Florida universities want free speech to occur on campuses. And state officials say they will hold protesters to account when they interfere with that.
At a Board of Governors meeting for Florida’s State University System, officials said all the state’s public universities have strategic plans in place for ensuring civil discourse on all points of view.
Governors for the university system are expressing optimism at progress, stressing the importance of even controversial topics being open for discussion on campuses.
“We’re not going to create a utopia, but a climate of civility and free expression,” said Tim Cerio, a board member first appointed by former Gov. Rick Scott.
While every university has a plan in the works for cultivating a culture of welcoming discourse, only one school, New College of Florida, has reviewed and implemented a plan to support free expression and commit to civil discourse principles.
Other schools are in various different stages of the process. The University of North Florida trustees approved a plan in April that has been endorsed by the Faculty Senate and Student Government there. The University of Central Florida and the University of South Florida, meanwhile, have already implemented student orientation programs, student codes of conduct, and employee policies and procedures to ensure consistency with the board directive on the free expression principles.
Other university leaders said efforts are well underway to instill values throughout the state university system to welcome opposing viewpoints.
“Ideas are not bad. Ideas are not wrong,” said Florida International University President Ken Jessel. “It’s good to have those open dialogues.”
But some Governors still expressed skepticism about whether debate has appropriately occurred on school campuses, or if disruptive protests prevented that. José Oliva, a former House Speaker now serving on the Board of Governors, said universities need to step in more often to stop protesters who cross the line.
“If a group of students act outside norms, rules and in some cases local laws, then the university has to take an active role in making sure those rules are enforced,” Oliva said.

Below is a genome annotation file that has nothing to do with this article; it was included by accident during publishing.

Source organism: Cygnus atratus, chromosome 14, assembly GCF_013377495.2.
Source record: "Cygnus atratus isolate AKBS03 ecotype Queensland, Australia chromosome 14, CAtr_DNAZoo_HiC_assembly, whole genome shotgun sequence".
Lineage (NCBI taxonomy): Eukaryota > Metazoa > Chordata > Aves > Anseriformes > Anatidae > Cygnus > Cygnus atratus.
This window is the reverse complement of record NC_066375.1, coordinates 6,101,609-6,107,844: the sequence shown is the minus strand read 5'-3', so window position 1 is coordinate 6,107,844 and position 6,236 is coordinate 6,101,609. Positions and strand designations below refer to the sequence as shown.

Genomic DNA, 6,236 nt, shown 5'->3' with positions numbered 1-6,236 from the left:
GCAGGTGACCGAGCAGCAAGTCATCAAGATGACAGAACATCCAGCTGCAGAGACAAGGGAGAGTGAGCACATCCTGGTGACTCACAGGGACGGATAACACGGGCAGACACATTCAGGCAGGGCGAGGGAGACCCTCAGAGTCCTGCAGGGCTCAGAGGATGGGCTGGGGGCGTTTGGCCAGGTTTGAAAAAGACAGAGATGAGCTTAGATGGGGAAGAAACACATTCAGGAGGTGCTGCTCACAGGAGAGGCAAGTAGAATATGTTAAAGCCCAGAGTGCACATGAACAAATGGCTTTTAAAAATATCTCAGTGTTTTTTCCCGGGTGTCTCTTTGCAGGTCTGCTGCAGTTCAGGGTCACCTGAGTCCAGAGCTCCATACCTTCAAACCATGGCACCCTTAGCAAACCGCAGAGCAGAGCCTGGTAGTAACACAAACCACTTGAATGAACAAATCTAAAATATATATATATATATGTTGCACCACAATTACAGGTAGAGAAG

Protests have disrupted lectures on campuses nationwide, with schools sometimes canceling speeches by controversial right-wing figures. For example, Pennsylvania State University recently canceled a speech by Proud Boys founder Gavin McInnes and the University of California, Davis nixed a planned speech by Turning Point USA podcaster Stephen Davis amid student protests.
Events with Ben Sasse, the newly hired president at the University of Florida, were disrupted by protests last year led by students upset at the former U.S. Senator’s voting record on LGBTQ rights. The university cracked down on protests afterward.
Board of Governors members said they don’t want protesters preventing free expression on Florida campuses.
Alan Levine, a member of the Board of Governors, said hearing contrary positions is a critical element of higher education. “Most people don’t learn where they are around people who agree with them all the time,” he said. “Call it a disagreement. That’s learning.”
The implementation of plans encouraging civil discourse comes as Florida enforces a ban on teaching subjects like critical race theory in public universities and when Florida has faced accusations of stopping professors from testifying in court against state laws.